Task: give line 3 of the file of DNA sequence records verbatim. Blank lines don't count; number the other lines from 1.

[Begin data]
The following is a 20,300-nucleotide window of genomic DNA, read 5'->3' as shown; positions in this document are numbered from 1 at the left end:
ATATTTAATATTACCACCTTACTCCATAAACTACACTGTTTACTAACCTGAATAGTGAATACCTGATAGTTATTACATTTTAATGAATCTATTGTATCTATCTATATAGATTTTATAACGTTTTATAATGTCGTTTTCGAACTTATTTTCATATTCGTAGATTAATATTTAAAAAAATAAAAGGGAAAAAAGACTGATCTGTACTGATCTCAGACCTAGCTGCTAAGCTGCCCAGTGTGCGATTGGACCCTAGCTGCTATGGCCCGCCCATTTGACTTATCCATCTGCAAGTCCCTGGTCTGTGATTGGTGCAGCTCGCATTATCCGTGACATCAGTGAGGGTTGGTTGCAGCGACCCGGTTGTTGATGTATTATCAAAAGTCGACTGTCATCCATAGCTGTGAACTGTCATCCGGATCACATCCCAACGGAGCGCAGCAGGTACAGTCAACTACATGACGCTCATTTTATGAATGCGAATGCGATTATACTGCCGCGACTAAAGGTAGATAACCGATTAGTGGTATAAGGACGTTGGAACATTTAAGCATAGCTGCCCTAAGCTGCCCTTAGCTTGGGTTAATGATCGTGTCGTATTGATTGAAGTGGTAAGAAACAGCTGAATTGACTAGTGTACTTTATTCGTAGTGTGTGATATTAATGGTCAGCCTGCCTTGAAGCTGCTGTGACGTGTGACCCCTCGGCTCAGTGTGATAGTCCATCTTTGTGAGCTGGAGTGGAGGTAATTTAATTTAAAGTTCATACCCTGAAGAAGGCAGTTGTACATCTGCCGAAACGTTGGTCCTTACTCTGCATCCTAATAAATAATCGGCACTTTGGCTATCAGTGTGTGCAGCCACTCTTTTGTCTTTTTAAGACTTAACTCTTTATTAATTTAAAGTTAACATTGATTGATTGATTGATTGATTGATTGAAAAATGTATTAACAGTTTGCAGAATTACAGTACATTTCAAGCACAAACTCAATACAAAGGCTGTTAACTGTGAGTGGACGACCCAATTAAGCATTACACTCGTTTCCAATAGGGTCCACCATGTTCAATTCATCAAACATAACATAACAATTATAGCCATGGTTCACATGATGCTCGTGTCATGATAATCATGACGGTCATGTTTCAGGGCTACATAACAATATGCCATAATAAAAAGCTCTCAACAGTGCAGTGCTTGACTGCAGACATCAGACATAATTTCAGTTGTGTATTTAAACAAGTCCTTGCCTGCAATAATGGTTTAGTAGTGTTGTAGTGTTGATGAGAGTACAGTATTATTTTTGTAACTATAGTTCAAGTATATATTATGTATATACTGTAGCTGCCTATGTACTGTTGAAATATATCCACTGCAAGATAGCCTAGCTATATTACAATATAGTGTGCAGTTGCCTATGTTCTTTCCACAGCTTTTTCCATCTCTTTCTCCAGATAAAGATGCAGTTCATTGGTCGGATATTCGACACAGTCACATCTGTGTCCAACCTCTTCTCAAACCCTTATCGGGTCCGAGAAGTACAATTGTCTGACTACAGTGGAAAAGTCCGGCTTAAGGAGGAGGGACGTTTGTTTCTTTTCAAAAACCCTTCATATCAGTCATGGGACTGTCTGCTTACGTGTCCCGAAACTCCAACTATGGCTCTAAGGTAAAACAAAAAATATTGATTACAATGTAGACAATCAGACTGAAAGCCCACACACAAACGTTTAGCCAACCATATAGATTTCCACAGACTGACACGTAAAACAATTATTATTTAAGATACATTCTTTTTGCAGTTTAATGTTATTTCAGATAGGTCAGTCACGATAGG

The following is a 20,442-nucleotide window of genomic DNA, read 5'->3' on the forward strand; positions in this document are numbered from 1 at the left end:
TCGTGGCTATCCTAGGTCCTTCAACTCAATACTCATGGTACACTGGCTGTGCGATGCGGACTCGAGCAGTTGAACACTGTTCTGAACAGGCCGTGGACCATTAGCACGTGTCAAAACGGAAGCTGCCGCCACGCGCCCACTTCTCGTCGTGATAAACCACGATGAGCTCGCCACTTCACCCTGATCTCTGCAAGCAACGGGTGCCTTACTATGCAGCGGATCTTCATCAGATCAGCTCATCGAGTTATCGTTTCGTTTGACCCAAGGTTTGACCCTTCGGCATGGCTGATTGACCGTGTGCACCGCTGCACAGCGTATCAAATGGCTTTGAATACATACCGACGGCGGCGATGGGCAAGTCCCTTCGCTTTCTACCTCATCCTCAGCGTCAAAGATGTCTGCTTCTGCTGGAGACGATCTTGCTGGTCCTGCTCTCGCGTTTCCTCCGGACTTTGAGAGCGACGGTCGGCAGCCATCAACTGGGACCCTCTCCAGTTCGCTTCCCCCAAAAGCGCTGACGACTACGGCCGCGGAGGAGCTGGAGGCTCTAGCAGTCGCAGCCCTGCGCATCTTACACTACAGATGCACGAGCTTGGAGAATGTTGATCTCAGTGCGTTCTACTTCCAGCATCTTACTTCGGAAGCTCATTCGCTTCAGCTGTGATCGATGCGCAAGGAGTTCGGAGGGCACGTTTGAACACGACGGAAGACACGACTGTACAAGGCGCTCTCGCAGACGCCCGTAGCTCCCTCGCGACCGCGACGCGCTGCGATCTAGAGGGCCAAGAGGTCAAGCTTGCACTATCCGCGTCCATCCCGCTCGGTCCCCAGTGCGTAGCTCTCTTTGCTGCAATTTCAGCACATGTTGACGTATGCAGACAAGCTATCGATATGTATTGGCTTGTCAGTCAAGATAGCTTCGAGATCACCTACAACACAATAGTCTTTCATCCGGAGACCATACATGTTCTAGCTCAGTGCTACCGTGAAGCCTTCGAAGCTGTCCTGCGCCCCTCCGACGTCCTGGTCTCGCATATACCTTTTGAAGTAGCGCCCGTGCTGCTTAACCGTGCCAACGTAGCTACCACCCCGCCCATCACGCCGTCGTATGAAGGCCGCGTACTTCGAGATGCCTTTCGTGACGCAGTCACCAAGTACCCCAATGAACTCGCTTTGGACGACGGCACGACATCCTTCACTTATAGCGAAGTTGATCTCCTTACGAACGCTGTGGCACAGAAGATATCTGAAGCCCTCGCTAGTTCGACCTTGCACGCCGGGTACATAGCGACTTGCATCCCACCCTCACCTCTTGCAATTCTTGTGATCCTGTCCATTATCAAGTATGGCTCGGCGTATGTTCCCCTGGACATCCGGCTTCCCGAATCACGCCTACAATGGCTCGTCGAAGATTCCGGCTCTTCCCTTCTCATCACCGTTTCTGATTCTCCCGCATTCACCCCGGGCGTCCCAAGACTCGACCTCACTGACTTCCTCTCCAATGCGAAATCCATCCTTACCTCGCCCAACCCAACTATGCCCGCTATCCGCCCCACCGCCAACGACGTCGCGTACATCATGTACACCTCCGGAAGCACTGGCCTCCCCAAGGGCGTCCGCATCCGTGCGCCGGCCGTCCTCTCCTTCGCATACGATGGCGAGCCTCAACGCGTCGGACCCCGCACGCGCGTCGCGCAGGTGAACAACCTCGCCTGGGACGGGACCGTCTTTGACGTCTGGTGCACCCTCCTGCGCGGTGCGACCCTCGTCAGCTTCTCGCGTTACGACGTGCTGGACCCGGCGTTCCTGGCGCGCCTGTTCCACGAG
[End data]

The following is a 20,442-nucleotide window of genomic DNA, read 5'->3' on the forward strand; positions in this document are numbered from 1 at the left end: